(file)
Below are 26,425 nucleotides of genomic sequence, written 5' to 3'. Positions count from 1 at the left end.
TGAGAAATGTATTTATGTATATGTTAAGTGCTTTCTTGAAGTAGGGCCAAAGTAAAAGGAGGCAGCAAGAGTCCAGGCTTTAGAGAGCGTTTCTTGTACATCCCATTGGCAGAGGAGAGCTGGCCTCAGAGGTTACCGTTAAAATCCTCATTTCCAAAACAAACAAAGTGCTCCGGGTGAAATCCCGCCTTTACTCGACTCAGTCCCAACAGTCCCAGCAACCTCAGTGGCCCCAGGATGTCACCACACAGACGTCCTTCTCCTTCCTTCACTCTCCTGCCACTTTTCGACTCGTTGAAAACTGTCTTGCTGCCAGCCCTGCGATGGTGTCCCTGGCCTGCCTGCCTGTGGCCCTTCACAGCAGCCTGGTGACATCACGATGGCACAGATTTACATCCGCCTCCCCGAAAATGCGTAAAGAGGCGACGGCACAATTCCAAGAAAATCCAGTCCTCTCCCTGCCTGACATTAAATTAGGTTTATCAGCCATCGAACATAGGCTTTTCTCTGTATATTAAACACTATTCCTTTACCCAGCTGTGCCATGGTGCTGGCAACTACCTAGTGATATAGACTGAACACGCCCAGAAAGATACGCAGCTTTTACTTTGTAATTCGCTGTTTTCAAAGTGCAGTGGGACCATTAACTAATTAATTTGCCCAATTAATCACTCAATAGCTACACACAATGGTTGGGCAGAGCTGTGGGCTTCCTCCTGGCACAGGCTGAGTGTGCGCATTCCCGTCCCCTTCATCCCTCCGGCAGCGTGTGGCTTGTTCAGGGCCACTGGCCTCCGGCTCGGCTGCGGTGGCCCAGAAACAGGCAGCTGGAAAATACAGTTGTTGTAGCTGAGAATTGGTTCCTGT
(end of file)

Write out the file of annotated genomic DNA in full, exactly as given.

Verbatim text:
Below are 26,425 nucleotides of genomic sequence, written 5' to 3'. Positions count from 1 at the left end.
TGAGAAATGTATTTATGTATATGTTAAGTGCTTTCTTGAAGTAGGGCCAAAGTAAAAGGAGGCAGCAAGAGTCCAGGCTTTAGAGAGCGTTTCTTGTACATCCCATTGGCAGAGGAGAGCTGGCCTCAGAGGTTACCGTTAAAATCCTCATTTCCAAAACAAACAAAGTGCTCCGGGTGAAATCCCGCCTTTACTCGACTCAGTCCCAACAGTCCCAGCAACCTCAGTGGCCCCAGGATGTCACCACACAGACGTCCTTCTCCTTCCTTCACTCTCCTGCCACTTTTCGACTCGTTGAAAACTGTCTTGCTGCCAGCCCTGCGATGGTGTCCCTGGCCTGCCTGCCTGTGGCCCTTCACAGCAGCCTGGTGACATCACGATGGCACAGATTTACATCCGCCTCCCCGAAAATGCGTAAAGAGGCGACGGCACAATTCCAAGAAAATCCAGTCCTCTCCCTGCCTGACATTAAATTAGGTTTATCAGCCATCGAACATAGGCTTTTCTCTGTATATTAAACACTATTCCTTTACCCAGCTGTGCCATGGTGCTGGCAACTACCTAGTGATATAGACTGAACACGCCCAGAAAGATACGCAGCTTTTACTTTGTAATTCGCTGTTTTCAAAGTGCAGTGGGACCATTAACTAATTAATTTGCCCAATTAATCACTCAATAGCTACACACAATGGTTGGGCAGAGCTGTGGGCTTCCTCCTGGCACAGGCTGAGTGTGCGCATTCCCGTCCCCTTCATCCCTCCGGCAGCGTGTGGCTTGTTCAGGGCCACTGGCCTCCGGCTCGGCTGCGGTGGCCCAGAAACAGGCAGCTGGAAAATACAGTTGTTGTAGCTGAGAATTGGTTCCTGT